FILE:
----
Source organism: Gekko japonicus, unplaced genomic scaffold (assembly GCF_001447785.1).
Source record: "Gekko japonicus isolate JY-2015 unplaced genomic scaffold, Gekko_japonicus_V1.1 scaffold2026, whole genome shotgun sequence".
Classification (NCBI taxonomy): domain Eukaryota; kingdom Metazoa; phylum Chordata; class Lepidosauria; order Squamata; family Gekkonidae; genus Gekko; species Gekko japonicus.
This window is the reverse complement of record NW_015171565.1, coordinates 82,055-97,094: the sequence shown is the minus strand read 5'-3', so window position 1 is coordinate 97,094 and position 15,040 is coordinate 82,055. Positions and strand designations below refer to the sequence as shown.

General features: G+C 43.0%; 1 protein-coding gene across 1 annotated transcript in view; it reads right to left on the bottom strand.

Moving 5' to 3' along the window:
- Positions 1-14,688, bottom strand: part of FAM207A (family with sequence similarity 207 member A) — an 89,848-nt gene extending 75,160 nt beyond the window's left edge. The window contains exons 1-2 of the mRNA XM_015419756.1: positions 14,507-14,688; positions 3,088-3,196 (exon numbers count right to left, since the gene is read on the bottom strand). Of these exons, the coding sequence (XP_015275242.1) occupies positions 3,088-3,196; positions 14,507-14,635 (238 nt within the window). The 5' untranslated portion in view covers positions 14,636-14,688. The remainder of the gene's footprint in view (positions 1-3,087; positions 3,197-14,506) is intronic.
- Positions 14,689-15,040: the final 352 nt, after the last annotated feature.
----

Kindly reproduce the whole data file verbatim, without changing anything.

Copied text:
Source organism: Gekko japonicus, unplaced genomic scaffold (assembly GCF_001447785.1).
Source record: "Gekko japonicus isolate JY-2015 unplaced genomic scaffold, Gekko_japonicus_V1.1 scaffold2026, whole genome shotgun sequence".
Classification (NCBI taxonomy): domain Eukaryota; kingdom Metazoa; phylum Chordata; class Lepidosauria; order Squamata; family Gekkonidae; genus Gekko; species Gekko japonicus.
This window is the reverse complement of record NW_015171565.1, coordinates 82,055-97,094: the sequence shown is the minus strand read 5'-3', so window position 1 is coordinate 97,094 and position 15,040 is coordinate 82,055. Positions and strand designations below refer to the sequence as shown.

General features: G+C 43.0%; 1 protein-coding gene across 1 annotated transcript in view; it reads right to left on the bottom strand.

Moving 5' to 3' along the window:
- Positions 1-14,688, bottom strand: part of FAM207A (family with sequence similarity 207 member A) — an 89,848-nt gene extending 75,160 nt beyond the window's left edge. The window contains exons 1-2 of the mRNA XM_015419756.1: positions 14,507-14,688; positions 3,088-3,196 (exon numbers count right to left, since the gene is read on the bottom strand). Of these exons, the coding sequence (XP_015275242.1) occupies positions 3,088-3,196; positions 14,507-14,635 (238 nt within the window). The 5' untranslated portion in view covers positions 14,636-14,688. The remainder of the gene's footprint in view (positions 1-3,087; positions 3,197-14,506) is intronic.
- Positions 14,689-15,040: the final 352 nt, after the last annotated feature.